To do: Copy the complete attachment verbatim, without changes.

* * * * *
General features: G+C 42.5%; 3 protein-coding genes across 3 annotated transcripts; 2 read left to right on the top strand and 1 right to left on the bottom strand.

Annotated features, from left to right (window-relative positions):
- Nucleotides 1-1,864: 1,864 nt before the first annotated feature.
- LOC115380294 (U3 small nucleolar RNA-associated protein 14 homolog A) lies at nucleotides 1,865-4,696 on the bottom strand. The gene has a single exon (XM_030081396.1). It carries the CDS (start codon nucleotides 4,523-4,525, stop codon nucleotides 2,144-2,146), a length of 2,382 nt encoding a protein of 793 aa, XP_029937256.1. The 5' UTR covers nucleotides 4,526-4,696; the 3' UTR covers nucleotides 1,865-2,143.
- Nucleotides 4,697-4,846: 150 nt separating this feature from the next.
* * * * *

General features: G+C 42.5%; 3 protein-coding genes across 3 annotated transcripts; 2 read left to right on the top strand and 1 right to left on the bottom strand.

Annotated features, from left to right (window-relative positions):
- Nucleotides 1-1,864: 1,864 nt before the first annotated feature.
- LOC115380294 (U3 small nucleolar RNA-associated protein 14 homolog A) lies at nucleotides 1,865-4,696 on the bottom strand. The gene has a single exon (XM_030081396.1). It carries the CDS (start codon nucleotides 4,523-4,525, stop codon nucleotides 2,144-2,146), a length of 2,382 nt encoding a protein of 793 aa, XP_029937256.1. The 5' UTR covers nucleotides 4,526-4,696; the 3' UTR covers nucleotides 1,865-2,143.
- Nucleotides 4,697-4,846: 150 nt separating this feature from the next.